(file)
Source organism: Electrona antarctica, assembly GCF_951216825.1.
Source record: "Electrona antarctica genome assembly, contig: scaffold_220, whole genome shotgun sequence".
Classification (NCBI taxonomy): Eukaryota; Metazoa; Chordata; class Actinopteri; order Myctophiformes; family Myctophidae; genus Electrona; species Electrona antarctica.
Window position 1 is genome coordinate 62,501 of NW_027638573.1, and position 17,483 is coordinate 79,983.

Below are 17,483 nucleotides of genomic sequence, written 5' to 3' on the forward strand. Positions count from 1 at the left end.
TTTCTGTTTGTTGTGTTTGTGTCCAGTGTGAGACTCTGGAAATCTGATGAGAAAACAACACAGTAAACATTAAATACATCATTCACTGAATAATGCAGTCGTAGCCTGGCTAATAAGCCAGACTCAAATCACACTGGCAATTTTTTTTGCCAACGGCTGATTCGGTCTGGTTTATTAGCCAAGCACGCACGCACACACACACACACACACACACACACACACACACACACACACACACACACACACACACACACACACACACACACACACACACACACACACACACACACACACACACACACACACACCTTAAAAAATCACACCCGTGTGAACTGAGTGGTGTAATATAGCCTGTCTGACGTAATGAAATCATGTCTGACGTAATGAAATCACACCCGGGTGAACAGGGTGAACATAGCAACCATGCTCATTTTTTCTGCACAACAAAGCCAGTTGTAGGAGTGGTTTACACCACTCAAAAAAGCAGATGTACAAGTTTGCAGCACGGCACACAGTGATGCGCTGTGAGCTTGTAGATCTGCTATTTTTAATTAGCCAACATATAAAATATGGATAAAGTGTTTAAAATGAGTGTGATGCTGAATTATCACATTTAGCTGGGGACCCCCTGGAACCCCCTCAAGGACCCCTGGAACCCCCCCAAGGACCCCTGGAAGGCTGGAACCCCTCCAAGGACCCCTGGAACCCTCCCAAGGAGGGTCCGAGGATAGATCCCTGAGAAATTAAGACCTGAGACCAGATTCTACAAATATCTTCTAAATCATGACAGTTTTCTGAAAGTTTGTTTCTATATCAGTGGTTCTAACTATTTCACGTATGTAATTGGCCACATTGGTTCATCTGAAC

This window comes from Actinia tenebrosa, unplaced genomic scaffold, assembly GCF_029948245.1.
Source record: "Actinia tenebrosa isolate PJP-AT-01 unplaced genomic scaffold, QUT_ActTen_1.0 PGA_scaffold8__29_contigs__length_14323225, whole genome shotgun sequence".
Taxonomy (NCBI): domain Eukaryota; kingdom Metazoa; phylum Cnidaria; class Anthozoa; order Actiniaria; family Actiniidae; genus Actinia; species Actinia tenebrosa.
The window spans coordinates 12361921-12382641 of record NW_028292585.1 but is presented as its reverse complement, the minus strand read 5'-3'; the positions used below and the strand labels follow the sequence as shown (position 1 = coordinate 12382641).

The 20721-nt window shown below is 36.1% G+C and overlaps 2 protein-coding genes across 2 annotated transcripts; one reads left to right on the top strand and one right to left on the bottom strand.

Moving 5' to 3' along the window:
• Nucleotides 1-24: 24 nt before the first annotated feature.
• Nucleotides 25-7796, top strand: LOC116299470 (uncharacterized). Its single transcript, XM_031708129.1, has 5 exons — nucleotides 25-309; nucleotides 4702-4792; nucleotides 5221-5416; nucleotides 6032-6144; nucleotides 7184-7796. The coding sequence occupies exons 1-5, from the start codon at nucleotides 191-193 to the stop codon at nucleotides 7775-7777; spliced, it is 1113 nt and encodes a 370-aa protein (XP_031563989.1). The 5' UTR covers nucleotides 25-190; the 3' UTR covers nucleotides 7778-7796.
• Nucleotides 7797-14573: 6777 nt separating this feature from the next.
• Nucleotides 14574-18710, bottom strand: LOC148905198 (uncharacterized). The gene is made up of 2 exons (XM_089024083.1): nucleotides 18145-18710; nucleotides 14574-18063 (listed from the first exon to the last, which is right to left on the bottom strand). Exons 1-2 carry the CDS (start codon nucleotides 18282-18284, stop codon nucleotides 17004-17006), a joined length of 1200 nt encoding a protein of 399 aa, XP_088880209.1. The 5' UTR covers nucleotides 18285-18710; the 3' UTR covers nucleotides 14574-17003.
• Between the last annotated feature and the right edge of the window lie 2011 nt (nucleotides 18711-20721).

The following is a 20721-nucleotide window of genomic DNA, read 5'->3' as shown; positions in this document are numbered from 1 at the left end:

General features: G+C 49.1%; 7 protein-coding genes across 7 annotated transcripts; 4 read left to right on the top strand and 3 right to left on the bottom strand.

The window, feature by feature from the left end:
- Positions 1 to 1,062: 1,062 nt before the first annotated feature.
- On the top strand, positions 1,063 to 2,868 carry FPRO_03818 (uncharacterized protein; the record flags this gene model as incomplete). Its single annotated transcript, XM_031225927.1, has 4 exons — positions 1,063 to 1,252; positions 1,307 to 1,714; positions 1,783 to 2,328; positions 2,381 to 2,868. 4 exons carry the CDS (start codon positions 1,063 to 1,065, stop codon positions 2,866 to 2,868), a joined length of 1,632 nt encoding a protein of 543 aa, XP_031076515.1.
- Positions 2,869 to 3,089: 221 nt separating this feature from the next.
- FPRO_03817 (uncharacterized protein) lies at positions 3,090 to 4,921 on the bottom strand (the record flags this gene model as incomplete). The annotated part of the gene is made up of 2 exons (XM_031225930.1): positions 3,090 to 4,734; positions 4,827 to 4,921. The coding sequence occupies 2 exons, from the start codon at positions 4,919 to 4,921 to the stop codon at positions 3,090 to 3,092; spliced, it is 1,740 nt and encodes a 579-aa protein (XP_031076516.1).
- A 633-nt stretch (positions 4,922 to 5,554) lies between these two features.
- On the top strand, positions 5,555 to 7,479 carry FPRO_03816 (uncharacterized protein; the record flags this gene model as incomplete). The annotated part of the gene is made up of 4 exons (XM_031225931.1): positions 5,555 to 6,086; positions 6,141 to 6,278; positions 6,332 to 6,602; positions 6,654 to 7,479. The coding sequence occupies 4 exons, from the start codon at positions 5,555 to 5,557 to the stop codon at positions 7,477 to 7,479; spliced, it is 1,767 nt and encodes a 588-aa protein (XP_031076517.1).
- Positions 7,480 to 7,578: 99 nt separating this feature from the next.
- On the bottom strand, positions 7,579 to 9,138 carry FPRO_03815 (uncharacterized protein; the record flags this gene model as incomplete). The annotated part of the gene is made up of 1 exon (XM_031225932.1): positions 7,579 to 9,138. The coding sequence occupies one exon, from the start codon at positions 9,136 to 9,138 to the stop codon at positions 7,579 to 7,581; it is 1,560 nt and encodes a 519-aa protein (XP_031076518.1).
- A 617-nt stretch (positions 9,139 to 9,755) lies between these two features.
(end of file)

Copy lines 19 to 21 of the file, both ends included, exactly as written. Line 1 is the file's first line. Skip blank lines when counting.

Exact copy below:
General features: G+C 49.1%; 7 protein-coding genes across 7 annotated transcripts; 4 read left to right on the top strand and 3 right to left on the bottom strand.

The window, feature by feature from the left end:
- Positions 1 to 1,062: 1,062 nt before the first annotated feature.